industry, and these interests are often in conflict. The stakeholders include many different people and organizations: patients, hospitals, nations, local authorities, physicians, insurance companies, drug resellers, universities, foundations, laboratories, citizens defending groups, tax payers, and many others.

In order to regulate these relations, nations must determine a pharmaceutical policy with many objectives, sometimes contradictory (Pasquero, 2003), to 1) guaranty a fair access to quality medicine, that is to say in conformity to some standards; 2) maintain competition between producers; 3) restrict the price of new substances while ensuring a sufficient income to invest in innovations; 4) promote the pharmaceutical industry for developing nations economy; 5) control public expenses for public health.

Pharmaceutical companies then don't act in a vacuum. They have to deal with their partners within a both restrictive and incentive framework.

• A unique business model

On which economic principle is based the prosperity of the industry? What is the business model of pharmaceutical companies? It is most likely the blockbuster business model. Most of the research is looking towards the discovery of a new drug that will monopolize the market for a given pathology. Thousands of molecules are thus studied, and abandoned, before one is find and will give an unseen treatment. If it is a success, the new drug will be protected by a patent, ensuring a continuous source of income during many years. The funds needed for such a discovery are huge, and risks of failing are high. The research is then oriented towards the most profitable pathologies, the one we find mostly in developed countries.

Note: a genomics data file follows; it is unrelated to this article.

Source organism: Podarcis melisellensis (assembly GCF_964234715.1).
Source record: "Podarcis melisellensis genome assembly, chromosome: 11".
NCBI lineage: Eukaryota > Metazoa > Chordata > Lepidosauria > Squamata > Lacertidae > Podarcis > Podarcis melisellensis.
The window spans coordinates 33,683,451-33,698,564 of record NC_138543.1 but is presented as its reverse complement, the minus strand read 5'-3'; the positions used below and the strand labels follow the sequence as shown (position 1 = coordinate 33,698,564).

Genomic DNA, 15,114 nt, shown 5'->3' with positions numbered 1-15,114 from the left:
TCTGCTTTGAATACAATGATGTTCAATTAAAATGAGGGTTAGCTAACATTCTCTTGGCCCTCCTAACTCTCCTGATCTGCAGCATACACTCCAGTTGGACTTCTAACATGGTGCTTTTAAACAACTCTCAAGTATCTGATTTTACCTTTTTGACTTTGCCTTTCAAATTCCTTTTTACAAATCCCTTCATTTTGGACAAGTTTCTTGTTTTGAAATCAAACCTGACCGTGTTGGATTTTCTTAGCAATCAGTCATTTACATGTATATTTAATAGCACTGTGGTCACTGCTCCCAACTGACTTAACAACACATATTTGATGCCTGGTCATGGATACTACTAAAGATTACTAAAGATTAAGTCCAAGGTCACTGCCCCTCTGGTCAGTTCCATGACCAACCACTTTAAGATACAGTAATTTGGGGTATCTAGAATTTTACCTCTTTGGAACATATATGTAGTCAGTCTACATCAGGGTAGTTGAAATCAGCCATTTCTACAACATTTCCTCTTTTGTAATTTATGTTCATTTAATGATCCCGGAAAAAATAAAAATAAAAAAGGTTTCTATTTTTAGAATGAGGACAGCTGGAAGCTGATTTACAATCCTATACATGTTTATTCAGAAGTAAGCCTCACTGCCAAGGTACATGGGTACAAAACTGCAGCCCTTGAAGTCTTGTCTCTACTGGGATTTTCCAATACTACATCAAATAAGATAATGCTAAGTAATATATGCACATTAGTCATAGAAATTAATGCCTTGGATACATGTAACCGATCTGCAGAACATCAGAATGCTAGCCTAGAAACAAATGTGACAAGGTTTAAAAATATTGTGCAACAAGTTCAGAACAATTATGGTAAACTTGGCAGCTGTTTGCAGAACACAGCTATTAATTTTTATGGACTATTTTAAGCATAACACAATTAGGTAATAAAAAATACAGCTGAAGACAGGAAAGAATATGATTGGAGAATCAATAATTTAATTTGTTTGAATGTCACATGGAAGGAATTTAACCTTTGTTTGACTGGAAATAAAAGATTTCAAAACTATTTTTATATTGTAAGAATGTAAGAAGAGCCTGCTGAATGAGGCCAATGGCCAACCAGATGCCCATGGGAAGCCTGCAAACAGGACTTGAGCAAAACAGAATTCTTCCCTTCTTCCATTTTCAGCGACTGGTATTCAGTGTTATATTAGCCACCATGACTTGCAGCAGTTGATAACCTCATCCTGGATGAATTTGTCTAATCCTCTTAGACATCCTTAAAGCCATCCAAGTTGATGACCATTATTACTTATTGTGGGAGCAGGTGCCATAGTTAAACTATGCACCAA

A patent consists of a set of exclusive rights, for a limited period of time and a restricted territory, in exchange for the public disclosure of the invention. The industry is divided in two: companies owning the original product, patented, and generic producers. Generally, generics are cheaper than the original product because manufacturers don't